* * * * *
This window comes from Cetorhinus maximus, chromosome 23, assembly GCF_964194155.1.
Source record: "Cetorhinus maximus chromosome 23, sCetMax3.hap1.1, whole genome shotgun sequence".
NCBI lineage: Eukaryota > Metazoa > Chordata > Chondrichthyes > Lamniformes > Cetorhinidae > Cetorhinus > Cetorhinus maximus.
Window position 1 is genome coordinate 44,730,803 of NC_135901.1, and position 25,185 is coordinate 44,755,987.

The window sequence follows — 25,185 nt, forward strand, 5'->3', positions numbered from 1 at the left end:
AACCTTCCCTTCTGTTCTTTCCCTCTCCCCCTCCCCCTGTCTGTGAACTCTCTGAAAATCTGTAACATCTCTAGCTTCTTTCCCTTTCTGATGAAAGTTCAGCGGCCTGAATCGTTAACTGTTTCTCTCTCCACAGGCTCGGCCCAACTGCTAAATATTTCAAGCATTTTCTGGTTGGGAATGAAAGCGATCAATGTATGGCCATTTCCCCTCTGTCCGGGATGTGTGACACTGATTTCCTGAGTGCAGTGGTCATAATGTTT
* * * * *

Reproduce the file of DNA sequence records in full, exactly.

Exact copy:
This window comes from Cetorhinus maximus, chromosome 23, assembly GCF_964194155.1.
Source record: "Cetorhinus maximus chromosome 23, sCetMax3.hap1.1, whole genome shotgun sequence".
NCBI lineage: Eukaryota > Metazoa > Chordata > Chondrichthyes > Lamniformes > Cetorhinidae > Cetorhinus > Cetorhinus maximus.
Window position 1 is genome coordinate 44,730,803 of NC_135901.1, and position 25,185 is coordinate 44,755,987.

The window sequence follows — 25,185 nt, forward strand, 5'->3', positions numbered from 1 at the left end:
AACCTTCCCTTCTGTTCTTTCCCTCTCCCCCTCCCCCTGTCTGTGAACTCTCTGAAAATCTGTAACATCTCTAGCTTCTTTCCCTTTCTGATGAAAGTTCAGCGGCCTGAATCGTTAACTGTTTCTCTCTCCACAGGCTCGGCCCAACTGCTAAATATTTCAAGCATTTTCTGGTTGGGAATGAAAGCGATCAATGTATGGCCATTTCCCCTCTGTCCGGGATGTGTGACACTGATTTCCTGAGTGCAGTGGTCATAATGTTT